General Chart Embracing Surveys of the Farallones Entrance to the Bay of San Francisco
Ringgold’s famous Gold Rush-era sea chart of the entrance to San Francisco Bay with an illustration of the Golden Gate trompe l’oeil.
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Sea chart of the Pacific coast and the Golden Gate. Of particular note is a profile view with a sailing ship near the entrance to San Francisco Bay.
For all its fame as a maritime city, Europeans first came to the area by land, not by sea. This is due in large part to treacherous waters and fog close to land, which induced early sea captains to keep their vessels far from the coast. But just as important is what this view demonstrates: the hills of the East Bay, along with Angel, Alcatraz, and Yerba Buena islands cause an optical illusion, filling-in the view of the Golden Gate from behind, thus giving the impression that the coast continues uninterrupted rather than opening to a large bay.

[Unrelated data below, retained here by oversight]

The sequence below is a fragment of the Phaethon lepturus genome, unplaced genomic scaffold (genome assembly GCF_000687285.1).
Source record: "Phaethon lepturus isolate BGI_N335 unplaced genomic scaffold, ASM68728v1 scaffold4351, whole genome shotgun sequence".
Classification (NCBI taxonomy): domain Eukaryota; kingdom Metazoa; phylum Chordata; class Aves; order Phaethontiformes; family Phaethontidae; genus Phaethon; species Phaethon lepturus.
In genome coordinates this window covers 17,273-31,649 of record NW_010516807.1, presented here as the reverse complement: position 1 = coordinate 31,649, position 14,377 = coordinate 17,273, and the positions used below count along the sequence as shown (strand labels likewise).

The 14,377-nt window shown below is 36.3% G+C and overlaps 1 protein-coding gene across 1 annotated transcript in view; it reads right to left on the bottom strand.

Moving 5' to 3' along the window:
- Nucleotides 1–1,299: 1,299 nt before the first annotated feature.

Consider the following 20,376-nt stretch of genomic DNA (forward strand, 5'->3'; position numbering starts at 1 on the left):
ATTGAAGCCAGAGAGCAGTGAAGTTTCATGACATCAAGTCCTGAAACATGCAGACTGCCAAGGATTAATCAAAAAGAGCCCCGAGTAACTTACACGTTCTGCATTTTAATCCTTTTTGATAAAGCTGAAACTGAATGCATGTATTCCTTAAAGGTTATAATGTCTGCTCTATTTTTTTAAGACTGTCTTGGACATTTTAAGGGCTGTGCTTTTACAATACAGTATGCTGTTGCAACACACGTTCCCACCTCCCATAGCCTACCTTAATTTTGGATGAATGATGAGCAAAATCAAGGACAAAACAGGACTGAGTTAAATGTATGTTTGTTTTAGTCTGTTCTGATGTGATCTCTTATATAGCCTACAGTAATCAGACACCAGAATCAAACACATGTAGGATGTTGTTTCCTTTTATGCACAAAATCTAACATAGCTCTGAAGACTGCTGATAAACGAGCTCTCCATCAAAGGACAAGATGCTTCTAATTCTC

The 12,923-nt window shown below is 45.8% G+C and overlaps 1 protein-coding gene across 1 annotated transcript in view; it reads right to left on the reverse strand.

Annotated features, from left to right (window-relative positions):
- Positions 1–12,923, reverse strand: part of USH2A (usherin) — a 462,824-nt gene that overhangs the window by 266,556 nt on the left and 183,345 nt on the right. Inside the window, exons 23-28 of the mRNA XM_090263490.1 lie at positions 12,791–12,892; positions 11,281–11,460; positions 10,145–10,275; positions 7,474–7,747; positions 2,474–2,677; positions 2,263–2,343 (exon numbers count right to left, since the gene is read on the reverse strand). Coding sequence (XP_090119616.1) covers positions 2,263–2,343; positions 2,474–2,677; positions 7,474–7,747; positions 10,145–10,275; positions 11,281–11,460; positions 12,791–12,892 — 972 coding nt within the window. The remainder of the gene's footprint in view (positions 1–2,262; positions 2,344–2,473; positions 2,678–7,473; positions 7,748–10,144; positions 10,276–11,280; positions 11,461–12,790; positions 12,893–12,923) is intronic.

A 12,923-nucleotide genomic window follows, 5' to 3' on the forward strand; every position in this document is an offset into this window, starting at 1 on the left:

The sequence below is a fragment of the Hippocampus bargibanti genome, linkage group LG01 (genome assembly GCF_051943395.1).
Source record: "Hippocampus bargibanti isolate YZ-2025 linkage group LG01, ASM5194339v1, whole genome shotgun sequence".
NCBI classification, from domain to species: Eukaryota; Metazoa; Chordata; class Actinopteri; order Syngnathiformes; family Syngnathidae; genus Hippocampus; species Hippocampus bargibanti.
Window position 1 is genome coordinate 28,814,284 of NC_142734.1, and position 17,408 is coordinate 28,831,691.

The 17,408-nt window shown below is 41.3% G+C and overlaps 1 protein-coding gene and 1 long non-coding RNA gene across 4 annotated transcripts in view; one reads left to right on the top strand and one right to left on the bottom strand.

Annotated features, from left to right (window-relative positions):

Expertly laid on archival paper; left margin completed.
Woodbridge, p. 42-4; Cowan p.533; Howes R303; Kurutz 536e; Streeter 2679 (1st ed).